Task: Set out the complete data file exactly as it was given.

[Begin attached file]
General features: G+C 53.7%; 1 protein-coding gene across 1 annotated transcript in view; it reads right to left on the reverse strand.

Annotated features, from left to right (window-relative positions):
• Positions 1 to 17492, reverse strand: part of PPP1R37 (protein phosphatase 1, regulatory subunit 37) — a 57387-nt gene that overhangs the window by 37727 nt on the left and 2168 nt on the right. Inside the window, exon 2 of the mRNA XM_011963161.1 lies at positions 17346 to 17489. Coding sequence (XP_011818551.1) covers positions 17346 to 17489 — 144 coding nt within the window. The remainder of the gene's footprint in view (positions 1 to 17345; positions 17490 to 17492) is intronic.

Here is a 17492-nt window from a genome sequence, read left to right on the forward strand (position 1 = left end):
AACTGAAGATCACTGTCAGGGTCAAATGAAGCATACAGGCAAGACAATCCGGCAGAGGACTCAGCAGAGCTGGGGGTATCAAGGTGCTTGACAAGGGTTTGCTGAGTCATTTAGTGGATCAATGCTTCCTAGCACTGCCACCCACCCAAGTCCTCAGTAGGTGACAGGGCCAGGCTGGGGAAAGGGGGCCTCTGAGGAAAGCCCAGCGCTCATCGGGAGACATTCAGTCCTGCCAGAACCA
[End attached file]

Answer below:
General features: G+C 53.7%; 1 protein-coding gene across 1 annotated transcript in view; it reads right to left on the reverse strand.

Annotated features, from left to right (window-relative positions):
• Positions 1 to 17492, reverse strand: part of PPP1R37 (protein phosphatase 1, regulatory subunit 37) — a 57387-nt gene that overhangs the window by 37727 nt on the left and 2168 nt on the right. Inside the window, exon 2 of the mRNA XM_011963161.1 lies at positions 17346 to 17489. Coding sequence (XP_011818551.1) covers positions 17346 to 17489 — 144 coding nt within the window. The remainder of the gene's footprint in view (positions 1 to 17345; positions 17490 to 17492) is intronic.

Here is a 17492-nt window from a genome sequence, read left to right on the forward strand (position 1 = left end):
AACTGAAGATCACTGTCAGGGTCAAATGAAGCATACAGGCAAGACAATCCGGCAGAGGACTCAGCAGAGCTGGGGGTATCAAGGTGCTTGACAAGGGTTTGCTGAGTCATTTAGTGGATCAATGCTTCCTAGCACTGCCACCCACCCAAGTCCTCAGTAGGTGACAGGGCCAGGCTGGGGAAAGGGGGCCTCTGAGGAAAGCCCAGCGCTCATCGGGAGACATTCAGTCCTGCCAGAACCA